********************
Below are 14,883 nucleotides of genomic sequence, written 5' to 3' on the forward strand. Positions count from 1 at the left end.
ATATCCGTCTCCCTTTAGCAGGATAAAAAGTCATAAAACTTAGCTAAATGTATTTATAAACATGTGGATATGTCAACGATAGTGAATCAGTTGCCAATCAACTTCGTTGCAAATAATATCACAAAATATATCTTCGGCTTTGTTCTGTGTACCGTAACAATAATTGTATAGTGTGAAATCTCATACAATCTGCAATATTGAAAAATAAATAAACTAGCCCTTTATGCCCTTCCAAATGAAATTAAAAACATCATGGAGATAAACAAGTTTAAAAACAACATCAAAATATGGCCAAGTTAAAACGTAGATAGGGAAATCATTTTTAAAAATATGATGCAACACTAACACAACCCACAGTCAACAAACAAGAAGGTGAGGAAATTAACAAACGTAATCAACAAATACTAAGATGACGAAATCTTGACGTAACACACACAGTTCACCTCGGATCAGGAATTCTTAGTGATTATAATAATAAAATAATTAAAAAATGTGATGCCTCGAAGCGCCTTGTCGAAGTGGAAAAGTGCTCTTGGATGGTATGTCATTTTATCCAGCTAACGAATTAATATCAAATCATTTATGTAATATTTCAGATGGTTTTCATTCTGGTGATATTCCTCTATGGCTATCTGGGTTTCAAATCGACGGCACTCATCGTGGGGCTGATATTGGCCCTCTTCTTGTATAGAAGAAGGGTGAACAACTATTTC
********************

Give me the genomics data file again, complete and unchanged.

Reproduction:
Below are 14,883 nucleotides of genomic sequence, written 5' to 3' on the forward strand. Positions count from 1 at the left end.
ATATCCGTCTCCCTTTAGCAGGATAAAAAGTCATAAAACTTAGCTAAATGTATTTATAAACATGTGGATATGTCAACGATAGTGAATCAGTTGCCAATCAACTTCGTTGCAAATAATATCACAAAATATATCTTCGGCTTTGTTCTGTGTACCGTAACAATAATTGTATAGTGTGAAATCTCATACAATCTGCAATATTGAAAAATAAATAAACTAGCCCTTTATGCCCTTCCAAATGAAATTAAAAACATCATGGAGATAAACAAGTTTAAAAACAACATCAAAATATGGCCAAGTTAAAACGTAGATAGGGAAATCATTTTTAAAAATATGATGCAACACTAACACAACCCACAGTCAACAAACAAGAAGGTGAGGAAATTAACAAACGTAATCAACAAATACTAAGATGACGAAATCTTGACGTAACACACACAGTTCACCTCGGATCAGGAATTCTTAGTGATTATAATAATAAAATAATTAAAAAATGTGATGCCTCGAAGCGCCTTGTCGAAGTGGAAAAGTGCTCTTGGATGGTATGTCATTTTATCCAGCTAACGAATTAATATCAAATCATTTATGTAATATTTCAGATGGTTTTCATTCTGGTGATATTCCTCTATGGCTATCTGGGTTTCAAATCGACGGCACTCATCGTGGGGCTGATATTGGCCCTCTTCTTGTATAGAAGAAGGGTGAACAACTATTTC